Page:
Most of us have known for a while that emergency contraception (EC) is not an abortifacient: it’s a contraceptive. This is an important distinction in a world where abortion is a politically-charged issue, and now, science is seriously backing us.
Studies over the last several years (about which more in a moment) have confirmed that these pills work by interfering with ovulation and preventing egg and sperm from meeting, but the one thing they don’t appear to do very well, if at all? Block implantation of fertilized eggs.
This seems like splitting hairs to those of us who support the right of individuals to choose what they do with their own bodies, up to and including decisions about terminating pregnancies. But it’s a whole different ball game to the anti-choice movement and its fervent belief that a fertilized egg is morally equivalent to a full-fledged human being. Under their metric, abortion is “homicide,” and numerous anti-choice organizations have attempted to characterize EC as an abortion or “murder” pill.
And it’s not just about beliefs, of course: even as extremists are coming for birth control, these groups are also lobbying to get EC exempted from requirements that health plans cover birth control. That’s why EC’s medical status has been such a hot potato lately. If it’s an abortifacient, that means conservative companies can exempt it from health care requirements and people would be required to buy it on their own. If it’s birth control, though, those selfsame conservatives are just going to have to swallow that particular bitter pill and pony up for employees covered under a health care plan who need EC.
Personally, I happen to believe abortion should be covered like any other health care need, but unfortunately, people like me aren't the ones who make the policy.
The science behind precisely how EC worked was a bit nebulous for a while, with several theories as to how it might function. In addition to interfering with ovulation and making it harder for sperm to get to eggs, some researchers theorized that it might prevent implantation by changing the lining of the uterine wall. That would mean that if an egg was fertilized, it wouldn’t have anywhere to go.
Which still wouldn’t have made EC an abortifacient, since it wouldn’t have “interrupt[ed] an established pregnancy.” Instead, it would have assured that a pregnancy never happened in the first place, which would place it in the category of a contraceptive. But for anti-choice fanatics, every fertilized egg is a person, and thus, a drug that prevented implantation would cause an abortion.
Even though fertilized eggs routinely don’t implant naturally, using medication to accomplish that goal is viewed negatively by conservatives, who are apparently convinced that every single fertilized egg has the potential to progress to a full-term pregnancy.
50% of fertilized eggs manage to hang on long enough to implant.
So it’s good news that there’s some definitive science on this subject.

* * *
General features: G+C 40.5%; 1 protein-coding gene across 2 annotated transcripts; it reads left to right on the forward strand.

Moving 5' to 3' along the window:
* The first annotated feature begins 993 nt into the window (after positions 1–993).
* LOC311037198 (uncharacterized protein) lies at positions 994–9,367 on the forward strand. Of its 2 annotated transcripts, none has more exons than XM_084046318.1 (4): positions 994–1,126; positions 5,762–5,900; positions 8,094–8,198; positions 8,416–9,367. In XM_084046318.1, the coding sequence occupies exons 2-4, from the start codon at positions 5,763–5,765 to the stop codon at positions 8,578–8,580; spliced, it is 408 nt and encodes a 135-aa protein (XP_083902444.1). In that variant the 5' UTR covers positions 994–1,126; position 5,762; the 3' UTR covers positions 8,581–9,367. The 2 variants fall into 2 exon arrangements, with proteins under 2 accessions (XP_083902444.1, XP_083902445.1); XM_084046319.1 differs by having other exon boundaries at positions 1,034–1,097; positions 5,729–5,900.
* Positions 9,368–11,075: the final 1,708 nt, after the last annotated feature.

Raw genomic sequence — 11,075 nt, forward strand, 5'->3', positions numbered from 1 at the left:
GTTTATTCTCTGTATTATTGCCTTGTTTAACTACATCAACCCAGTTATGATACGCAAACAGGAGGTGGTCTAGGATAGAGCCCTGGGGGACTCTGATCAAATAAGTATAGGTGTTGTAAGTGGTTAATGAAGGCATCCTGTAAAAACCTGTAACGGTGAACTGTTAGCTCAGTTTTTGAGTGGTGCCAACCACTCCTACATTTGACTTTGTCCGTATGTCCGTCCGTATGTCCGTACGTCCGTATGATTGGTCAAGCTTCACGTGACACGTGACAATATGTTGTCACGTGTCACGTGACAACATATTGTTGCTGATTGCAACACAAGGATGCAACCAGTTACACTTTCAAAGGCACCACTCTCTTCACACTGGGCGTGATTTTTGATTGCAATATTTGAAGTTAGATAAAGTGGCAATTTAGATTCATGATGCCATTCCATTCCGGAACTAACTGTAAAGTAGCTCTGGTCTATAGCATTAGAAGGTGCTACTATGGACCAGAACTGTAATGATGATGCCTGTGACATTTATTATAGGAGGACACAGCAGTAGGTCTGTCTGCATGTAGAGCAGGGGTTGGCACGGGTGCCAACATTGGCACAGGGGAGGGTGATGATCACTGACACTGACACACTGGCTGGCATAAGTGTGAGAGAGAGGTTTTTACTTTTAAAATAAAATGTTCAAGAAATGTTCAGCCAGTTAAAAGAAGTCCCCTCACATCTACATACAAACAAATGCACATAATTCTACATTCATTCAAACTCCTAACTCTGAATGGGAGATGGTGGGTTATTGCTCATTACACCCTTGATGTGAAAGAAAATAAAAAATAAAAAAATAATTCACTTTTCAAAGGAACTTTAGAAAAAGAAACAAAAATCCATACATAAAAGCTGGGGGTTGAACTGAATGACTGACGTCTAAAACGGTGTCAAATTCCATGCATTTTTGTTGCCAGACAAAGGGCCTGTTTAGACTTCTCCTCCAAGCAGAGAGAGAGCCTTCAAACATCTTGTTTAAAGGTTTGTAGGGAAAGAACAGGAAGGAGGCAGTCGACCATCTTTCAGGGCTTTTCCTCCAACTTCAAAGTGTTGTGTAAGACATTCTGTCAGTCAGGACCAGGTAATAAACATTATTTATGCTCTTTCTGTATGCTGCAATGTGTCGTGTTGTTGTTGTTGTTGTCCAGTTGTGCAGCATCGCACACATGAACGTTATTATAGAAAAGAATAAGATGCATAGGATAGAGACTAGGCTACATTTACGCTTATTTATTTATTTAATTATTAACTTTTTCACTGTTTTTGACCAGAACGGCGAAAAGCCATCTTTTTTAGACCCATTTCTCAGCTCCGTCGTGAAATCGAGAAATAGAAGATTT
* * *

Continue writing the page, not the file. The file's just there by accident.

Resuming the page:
A 2010 study in “Contraception” looked at the use of EC before and after ovulation. The conclusion? “We conclude that LNG [levonorgestrel]-EC prevents pregnancy only when taken before fertilization of the ovum has occurred.” A similar study in 2007 offered comparable results. So did another study in 2001.
In other words, science has been pretty convinced for quite a while that levonorgestrel EC (like that used in Plan B) doesn’t act on fertilized eggs. Labeling and discussions in the larger medical community have lagged behind, which is frustrating and needs to change, because patients need to understand what they are taking, and what it does (and doesn't) do.
What about Ella, which uses ulipristal acetate as the primary ingredient? It's been singled out because it is a relation of mifepristone, the drug used in RU-486. That’s led some anti-choicers to insist the medication is an abortifacient.
While there’s a chance ulipristal acetate may interfere with a fertilized egg, its primary mechanism of action appears to be in delaying ovulation, explaining why it can be effective for up to five days. It’s provided in such a low dose in comparison with its cousin mifepristone that it’s unlikely to abort a pregnancy -- especially since it wouldn’t be provided with a paired prostaglandin to induce abortion, as is done with RU-486.
And, notably, studies indicate that it also works primarily by inhibiting ovulation. A study that ran in “Reproductive Science” last year indicated that ulipristal acetate needed to be used within “a critical time window” to be effective, suggesting that ovulation, not implantation, played a key role in the efficacy of this drug.
In other words: Nope, it's not an abortifacient.
Conservatives will no doubt keep fighting on this as part of their larger war on women and contraception in general, but it’s time to blow the myth that these drugs cause abortions to smithereens. Even if you take an extremist and medically incorrect definition of abortion that includes a failure to implant (in which case tons of people are spontaneously aborting all the time and they don’t even know it), that’s still not what these drugs do.
Instead, they act precisely as intended: to prevent pregnancy.
Sorry, anti-choicers, but you’re gonna have to pony up for EC for those that want and need it.